By Lauren Fleming, Staff Member

Protests held around the world on February 4, 2016 against the ratification of the Trans-Pacific Partnership (TPP) were another sign of growing discontent against market liberalization and multilateral free trade agreements.[1] Labor groups and environmentalist were among the most vocal opposition groups, denouncing the erosion of labor standards and environmental protections.[2]

One element of the TPP and similar trade agreements that has received widespread criticism is investor-state dispute settlement (ISDS). ISDS provisions in international trade agreements allow corporations to sue governments through an apolitical arbitration system.[3] Independent tribunals are formed to adjudicate disputes between investors, who claim their property rights have been infringed upon in violation of international treaties; and governments, who claim their actions were just.[4]

Although only a small number of disputes were arbitrated in the mid-1990s, there has been a large increase in the number of investor-state arbitrations.[5] Several of these decisions have provoked strong criticism from environmental groups. For example, In 2000, a United States corporation successfully sued the Mexican government, alleging improper denial of a permit to operate a hazardous waste site, and collected over $18 million in damages.[6] In 2011, a Swedish energy company sued Germany for its decision to phase out nuclear energy after the Fukushima disaster.[7] Germany settled the case before arbitration and withdrew its plans.[8]

These cases are often cited to in order to illustrate the dangers ISDS has on countries’ ability to regulate the environment. Recently, one investor-state dispute has emerged that has prompted the idea that private investors can utilize ISDS in order to promote environmental policies.

In 2010, Peter Allard, a Canadian businessman, initiated an ISDS action against Barbados.[9] Allard operated an environmental sanctuary and eco-tourism site in Barbados.[10] In 2005, the South Coast Sewage Treatment Plant, owned and operated by the Barbados Water Authority, accidently discharged raw sewage into the wetlands, parts of which comprised Allard’s sanctuary.[11] Allard alleged that Barbados’s negligent operation of the plant, coupled with other failures, damaged his investment and constituted a breach of Barbados’s treaty obligations with Canada.[12]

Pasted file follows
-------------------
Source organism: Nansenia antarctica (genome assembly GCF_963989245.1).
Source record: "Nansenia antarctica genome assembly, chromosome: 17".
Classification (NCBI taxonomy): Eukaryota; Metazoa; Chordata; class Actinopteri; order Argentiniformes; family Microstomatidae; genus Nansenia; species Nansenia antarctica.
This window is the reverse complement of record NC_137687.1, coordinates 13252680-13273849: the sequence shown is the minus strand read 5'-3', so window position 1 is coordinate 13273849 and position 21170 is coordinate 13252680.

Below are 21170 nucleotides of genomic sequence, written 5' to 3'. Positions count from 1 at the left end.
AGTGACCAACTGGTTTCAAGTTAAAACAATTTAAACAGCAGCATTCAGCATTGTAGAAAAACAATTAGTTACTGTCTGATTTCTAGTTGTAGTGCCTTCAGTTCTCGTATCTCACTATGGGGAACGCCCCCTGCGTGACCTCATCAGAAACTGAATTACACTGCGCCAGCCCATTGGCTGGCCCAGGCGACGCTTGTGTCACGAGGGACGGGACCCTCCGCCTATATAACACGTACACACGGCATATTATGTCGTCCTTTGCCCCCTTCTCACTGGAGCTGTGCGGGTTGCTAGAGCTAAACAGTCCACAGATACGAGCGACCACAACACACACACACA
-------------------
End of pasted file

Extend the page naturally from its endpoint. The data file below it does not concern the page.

In June 2016, the arbitration panel published its conclusions.[13] First, the panel found that Allard failed to prove that the health of the sanctuary materially declined during the relevant period, thus forcing him to cease operating the sanctuary.[14] Second, the arbitrators concluded that even if Allard had established sufficient injury to the sanctuary, he failed to prove that injury “was caused by the actions or inactions of Barbados.”[15] In addition, the tribunal found Allard failed to establish that Barbados violated any of the provisions of the BIT between Canada and Barbados.[16]

Although Allard was ultimately unsuccessful, this case marks a significant shift in the use of ISDS. This is one of the first disputes where the investor has utilized ISDS as a means to protect the environment. It prompts an interesting conversation regarding future suits and whether ISDS can be used as a mechanism for the promotion of environmental goals.


[1] TPP Signing Sparks Dozens of Protests Across US Over Biggest Trade Pact, Reuters, February 5, 2016,; Trans Pacific Partnership Trade Deal Signed in Auckland, BBC News, February 4, 2016,

[2] See generally Cathleen Cimino-Isaacs, Labor Standards in the TPP, in Trans-Pacific Partnership: An Assessment 261, 261–78 (Cathleen Cimino-Isaacs & Jeffrey J. Schott eds., 2016) (providing an overview of the TPP’s labor standards and trade rules); Jeffrey J. Schott, TPP and the Enviornment, in Trans-Pacific Partnership: An Assessment 251, 251–60 (Cathleen Cimino-Isaacs & Jeffrey J. Schott eds., 2016) (analyzing the TPP’s environment chapter and member-countries’ environmental obligations).

[3] Stephen E. Blythe, The Advantages of Investor-State Arbitration as a Dispute Resolution Mechanism in Bilateral Investment Treaties, 47 Int’l Law. 273, 276 (2013). See also Charles N. Brower & Shashank P. Kumar, Investomercial Arbitration: Whence Cometh It? What Is It? Whither Goeth It?, 30 ICSID Rev. – For. Inv. L.J., 44 (2015).

[4] See generally Zachary Douglas, The International Law of Investment Claims 1–6 (2009) (providing broad overview of investment treaties and arbitration).

[5] Kyla Tienhaara, Regulatory Chill and the Threat of Arbitration: A View From Political Science, in Evolution in Investment Treaty Law and Arbitration 606, 676 (Chester Brown & Kate Miles eds., 2011).

[6] See Madison Condon, The Integration of Environmental Law into International Investment Treaties and Trade Agreements: Negotiation Process and the Legalization of Commitments, 33 Va. Envtl. L.J. 102, 108 (2015); Samrat Ganguly, The Investor-State Dispute Mechanism and a Sovereign’s Power to Protect Public Health, 38 Colum. J. Transnat’l L. 113, 145 (1999).

[7] Meredith Wilensky, Reconciling International Investment Law and Climate Change Policy: Potential Liability for Climate Measures Under the Trans-Pacific Partnership, 45 Envtl. L. Rep. 10683, 10584 (2015)

[8] Id.

[9] Allard v. Barbados, PCA Case Repository 2012-06, Award, ¶¶ 1, 4(2016).

[10] Id. at ¶ 33.

[11] Id. at ¶¶ 33, 43.

[12] Id. at ¶ 3.

[13] Id.

[14] Id. at ¶ 139.

[15] Id. at ¶ 166.

[16] Id. at ¶¶ 228, 252, 226.